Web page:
England to Africa


I’m walking to Africa.

Yep. You read that right. In early September, amidst all the madness of 2020, I’ll be marching out my front door in sleepy, little Horsham and stumbling my way across the length of two entire countries on foot until I arrive in Northern Africa.

Those who know me well will be more than aware that wacky (and, more often than not, stupid) ideas are something of a forte of mine. This time, however, I think I may have just outdone myself.

I plan to be walking for around 100 days, trekking a total of over 2,000 miles mostly through France and Spain.

For those looking to gain a bit of perspective as to the challenge that lies ahead, imagine trying to walk across the road carrying your bedding, clothes, toiletries, food and water. Now imagine doing another 585,215 times with a few mountains in the middle and voila, you’re in Africa.

Exactly what route I’ll be taking is one of the many, many things that will be ironed out in the next few weeks. There’s a lot to plan as, well, it seems no one has ever been stupid enough to do this before. What I can tell you already with some degree of certainty is that Africa is quite far away.

Being that I’m not a particularly strong swimmer I’ll be forced to catch 2 ferries: one bringing me into mainland Europe and the other from the Southern Spanish peninsula into Morocco. The rest of the way will be made on 2 feet.

On my first long-distance hike my feet didn’t fare very well

I’ll be doing the entire hike completely unaided, sleeping in a tent which will be carried on my back alongside all my other belongings. Showers will be a rarity and blisters will be an inevitability. Needless to say there are about a million things that could go wrong. Border closures. Getting lost. My dodgy knee giving in. Local lockdowns. Sickness. Lack of access to food and water. Bad weather in the Pyrenees. Fatigue. The list goes on.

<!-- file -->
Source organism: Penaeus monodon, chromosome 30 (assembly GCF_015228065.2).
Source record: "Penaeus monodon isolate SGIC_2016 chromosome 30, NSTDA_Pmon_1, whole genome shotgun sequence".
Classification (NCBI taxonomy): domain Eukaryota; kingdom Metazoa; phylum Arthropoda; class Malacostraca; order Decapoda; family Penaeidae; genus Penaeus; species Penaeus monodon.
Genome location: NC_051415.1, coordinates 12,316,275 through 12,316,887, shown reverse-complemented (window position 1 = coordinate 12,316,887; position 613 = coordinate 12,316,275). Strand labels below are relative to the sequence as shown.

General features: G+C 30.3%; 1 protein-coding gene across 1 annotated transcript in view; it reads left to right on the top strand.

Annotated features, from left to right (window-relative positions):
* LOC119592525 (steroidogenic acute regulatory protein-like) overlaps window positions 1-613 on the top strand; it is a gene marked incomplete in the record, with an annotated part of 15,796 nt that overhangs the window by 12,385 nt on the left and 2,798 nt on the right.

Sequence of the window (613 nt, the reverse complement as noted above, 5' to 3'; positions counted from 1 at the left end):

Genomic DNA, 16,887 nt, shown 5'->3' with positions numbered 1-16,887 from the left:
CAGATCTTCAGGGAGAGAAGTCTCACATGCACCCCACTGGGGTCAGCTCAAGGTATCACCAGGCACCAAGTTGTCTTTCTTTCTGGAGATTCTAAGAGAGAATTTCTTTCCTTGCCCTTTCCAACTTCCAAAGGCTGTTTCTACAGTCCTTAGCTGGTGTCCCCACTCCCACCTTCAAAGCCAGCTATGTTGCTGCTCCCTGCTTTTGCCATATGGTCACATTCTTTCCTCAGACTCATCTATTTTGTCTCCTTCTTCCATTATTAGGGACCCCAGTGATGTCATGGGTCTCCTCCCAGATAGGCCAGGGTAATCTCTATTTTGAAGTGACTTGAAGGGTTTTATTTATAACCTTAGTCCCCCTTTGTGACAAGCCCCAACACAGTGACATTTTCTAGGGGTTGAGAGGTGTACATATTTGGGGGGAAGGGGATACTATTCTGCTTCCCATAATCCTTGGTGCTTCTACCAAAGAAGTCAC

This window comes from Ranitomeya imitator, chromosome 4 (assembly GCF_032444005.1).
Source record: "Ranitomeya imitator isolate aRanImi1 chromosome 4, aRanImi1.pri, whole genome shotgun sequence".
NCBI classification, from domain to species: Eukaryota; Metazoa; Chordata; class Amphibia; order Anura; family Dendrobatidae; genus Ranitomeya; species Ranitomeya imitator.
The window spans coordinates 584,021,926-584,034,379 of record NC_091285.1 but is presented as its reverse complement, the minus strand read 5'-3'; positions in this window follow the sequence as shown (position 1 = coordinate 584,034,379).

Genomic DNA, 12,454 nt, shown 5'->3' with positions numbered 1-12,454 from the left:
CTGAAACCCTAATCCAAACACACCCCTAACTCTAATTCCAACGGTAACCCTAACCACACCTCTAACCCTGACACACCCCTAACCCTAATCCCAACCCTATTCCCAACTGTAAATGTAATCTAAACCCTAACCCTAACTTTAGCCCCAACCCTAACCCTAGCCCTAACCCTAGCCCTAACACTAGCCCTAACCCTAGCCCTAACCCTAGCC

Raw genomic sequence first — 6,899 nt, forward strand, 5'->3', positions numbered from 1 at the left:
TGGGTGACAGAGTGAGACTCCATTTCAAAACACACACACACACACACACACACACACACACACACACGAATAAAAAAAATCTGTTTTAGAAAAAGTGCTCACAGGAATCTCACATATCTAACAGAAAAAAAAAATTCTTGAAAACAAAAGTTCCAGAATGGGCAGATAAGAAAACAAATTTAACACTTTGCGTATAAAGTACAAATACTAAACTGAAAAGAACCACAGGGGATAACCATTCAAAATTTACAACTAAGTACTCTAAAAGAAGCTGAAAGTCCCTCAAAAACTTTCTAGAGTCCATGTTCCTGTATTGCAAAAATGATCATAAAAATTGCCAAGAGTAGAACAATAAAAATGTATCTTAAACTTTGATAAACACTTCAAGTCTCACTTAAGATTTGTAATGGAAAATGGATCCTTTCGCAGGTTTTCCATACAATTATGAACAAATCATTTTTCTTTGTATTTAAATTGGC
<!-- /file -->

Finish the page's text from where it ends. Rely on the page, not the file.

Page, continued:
“Let the challenge begin.”

Raven, 2002

What’s next?

In the run up to my departure in early September I’ll be posting more updates here so keep your eyes peeled.

You can follow my progress as I hike through weekly updates on this blog, internet access and phone battery permitting. In the meantime, feel free to contact me at if you have any questions.

The Cause

Every year thousands of people risk their lives as they are forced to migrate to Europe. They do so mostly through treacherous sea crossings or by traversing heavily fortified land borders.

Whilst I’ll be making my trip by choice, these refugees are forced relocate to escape the war, persecution or poverty.

The UK is the start of my journey but an aspirational end point for a number of refugees. Of those heading to Britain, most will have family here or speak the language and believe that if they can arrive and seek asylum they will be able to work and live safely.

A great number find themselves held up at Calais, France.